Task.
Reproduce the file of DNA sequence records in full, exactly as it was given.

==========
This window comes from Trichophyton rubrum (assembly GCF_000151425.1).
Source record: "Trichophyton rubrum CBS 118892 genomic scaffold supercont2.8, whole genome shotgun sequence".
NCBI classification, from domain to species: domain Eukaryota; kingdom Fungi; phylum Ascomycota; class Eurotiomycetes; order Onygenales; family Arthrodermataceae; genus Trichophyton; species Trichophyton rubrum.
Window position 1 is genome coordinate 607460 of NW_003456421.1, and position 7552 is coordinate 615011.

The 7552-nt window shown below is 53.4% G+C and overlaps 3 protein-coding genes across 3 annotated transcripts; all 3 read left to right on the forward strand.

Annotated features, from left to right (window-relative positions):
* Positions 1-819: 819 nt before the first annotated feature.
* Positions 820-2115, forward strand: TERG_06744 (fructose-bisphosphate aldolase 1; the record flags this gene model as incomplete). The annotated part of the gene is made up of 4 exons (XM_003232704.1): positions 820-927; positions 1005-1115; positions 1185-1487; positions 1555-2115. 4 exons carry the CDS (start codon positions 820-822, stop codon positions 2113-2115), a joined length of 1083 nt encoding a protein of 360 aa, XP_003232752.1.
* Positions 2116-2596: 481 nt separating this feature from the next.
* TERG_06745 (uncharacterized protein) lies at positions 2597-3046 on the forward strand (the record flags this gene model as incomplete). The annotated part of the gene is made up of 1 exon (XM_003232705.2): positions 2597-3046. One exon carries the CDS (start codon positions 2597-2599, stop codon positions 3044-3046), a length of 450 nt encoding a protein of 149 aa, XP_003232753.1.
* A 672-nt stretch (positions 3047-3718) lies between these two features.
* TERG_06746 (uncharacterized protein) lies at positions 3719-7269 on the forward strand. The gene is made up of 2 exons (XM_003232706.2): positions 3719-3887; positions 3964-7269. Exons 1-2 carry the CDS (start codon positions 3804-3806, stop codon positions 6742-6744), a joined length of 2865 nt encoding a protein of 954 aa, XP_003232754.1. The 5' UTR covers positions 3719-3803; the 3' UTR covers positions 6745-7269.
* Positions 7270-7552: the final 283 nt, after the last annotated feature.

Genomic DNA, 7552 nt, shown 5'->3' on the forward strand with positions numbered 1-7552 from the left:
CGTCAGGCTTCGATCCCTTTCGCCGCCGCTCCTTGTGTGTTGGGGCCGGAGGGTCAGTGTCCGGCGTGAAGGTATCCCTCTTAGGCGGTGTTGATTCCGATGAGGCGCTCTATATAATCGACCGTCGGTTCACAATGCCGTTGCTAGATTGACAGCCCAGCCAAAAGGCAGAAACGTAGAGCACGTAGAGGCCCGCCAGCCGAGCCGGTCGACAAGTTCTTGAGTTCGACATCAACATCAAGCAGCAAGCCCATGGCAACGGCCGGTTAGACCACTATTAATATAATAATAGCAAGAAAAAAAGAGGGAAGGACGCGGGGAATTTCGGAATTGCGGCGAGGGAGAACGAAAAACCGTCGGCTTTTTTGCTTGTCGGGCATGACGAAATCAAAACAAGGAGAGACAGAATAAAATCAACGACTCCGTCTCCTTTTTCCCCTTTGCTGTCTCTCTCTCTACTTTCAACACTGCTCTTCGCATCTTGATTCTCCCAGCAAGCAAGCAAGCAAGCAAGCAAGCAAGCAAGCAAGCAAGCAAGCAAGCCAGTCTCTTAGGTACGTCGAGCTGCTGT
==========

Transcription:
This window comes from Trichophyton rubrum (assembly GCF_000151425.1).
Source record: "Trichophyton rubrum CBS 118892 genomic scaffold supercont2.8, whole genome shotgun sequence".
NCBI classification, from domain to species: domain Eukaryota; kingdom Fungi; phylum Ascomycota; class Eurotiomycetes; order Onygenales; family Arthrodermataceae; genus Trichophyton; species Trichophyton rubrum.
Window position 1 is genome coordinate 607460 of NW_003456421.1, and position 7552 is coordinate 615011.

The 7552-nt window shown below is 53.4% G+C and overlaps 3 protein-coding genes across 3 annotated transcripts; all 3 read left to right on the forward strand.

Annotated features, from left to right (window-relative positions):
* Positions 1-819: 819 nt before the first annotated feature.
* Positions 820-2115, forward strand: TERG_06744 (fructose-bisphosphate aldolase 1; the record flags this gene model as incomplete). The annotated part of the gene is made up of 4 exons (XM_003232704.1): positions 820-927; positions 1005-1115; positions 1185-1487; positions 1555-2115. 4 exons carry the CDS (start codon positions 820-822, stop codon positions 2113-2115), a joined length of 1083 nt encoding a protein of 360 aa, XP_003232752.1.
* Positions 2116-2596: 481 nt separating this feature from the next.
* TERG_06745 (uncharacterized protein) lies at positions 2597-3046 on the forward strand (the record flags this gene model as incomplete). The annotated part of the gene is made up of 1 exon (XM_003232705.2): positions 2597-3046. One exon carries the CDS (start codon positions 2597-2599, stop codon positions 3044-3046), a length of 450 nt encoding a protein of 149 aa, XP_003232753.1.
* A 672-nt stretch (positions 3047-3718) lies between these two features.
* TERG_06746 (uncharacterized protein) lies at positions 3719-7269 on the forward strand. The gene is made up of 2 exons (XM_003232706.2): positions 3719-3887; positions 3964-7269. Exons 1-2 carry the CDS (start codon positions 3804-3806, stop codon positions 6742-6744), a joined length of 2865 nt encoding a protein of 954 aa, XP_003232754.1. The 5' UTR covers positions 3719-3803; the 3' UTR covers positions 6745-7269.
* Positions 7270-7552: the final 283 nt, after the last annotated feature.

Genomic DNA, 7552 nt, shown 5'->3' on the forward strand with positions numbered 1-7552 from the left:
CGTCAGGCTTCGATCCCTTTCGCCGCCGCTCCTTGTGTGTTGGGGCCGGAGGGTCAGTGTCCGGCGTGAAGGTATCCCTCTTAGGCGGTGTTGATTCCGATGAGGCGCTCTATATAATCGACCGTCGGTTCACAATGCCGTTGCTAGATTGACAGCCCAGCCAAAAGGCAGAAACGTAGAGCACGTAGAGGCCCGCCAGCCGAGCCGGTCGACAAGTTCTTGAGTTCGACATCAACATCAAGCAGCAAGCCCATGGCAACGGCCGGTTAGACCACTATTAATATAATAATAGCAAGAAAAAAAGAGGGAAGGACGCGGGGAATTTCGGAATTGCGGCGAGGGAGAACGAAAAACCGTCGGCTTTTTTGCTTGTCGGGCATGACGAAATCAAAACAAGGAGAGACAGAATAAAATCAACGACTCCGTCTCCTTTTTCCCCTTTGCTGTCTCTCTCTCTACTTTCAACACTGCTCTTCGCATCTTGATTCTCCCAGCAAGCAAGCAAGCAAGCAAGCAAGCAAGCAAGCAAGCAAGCAAGCAAGCCAGTCTCTTAGGTACGTCGAGCTGCTGT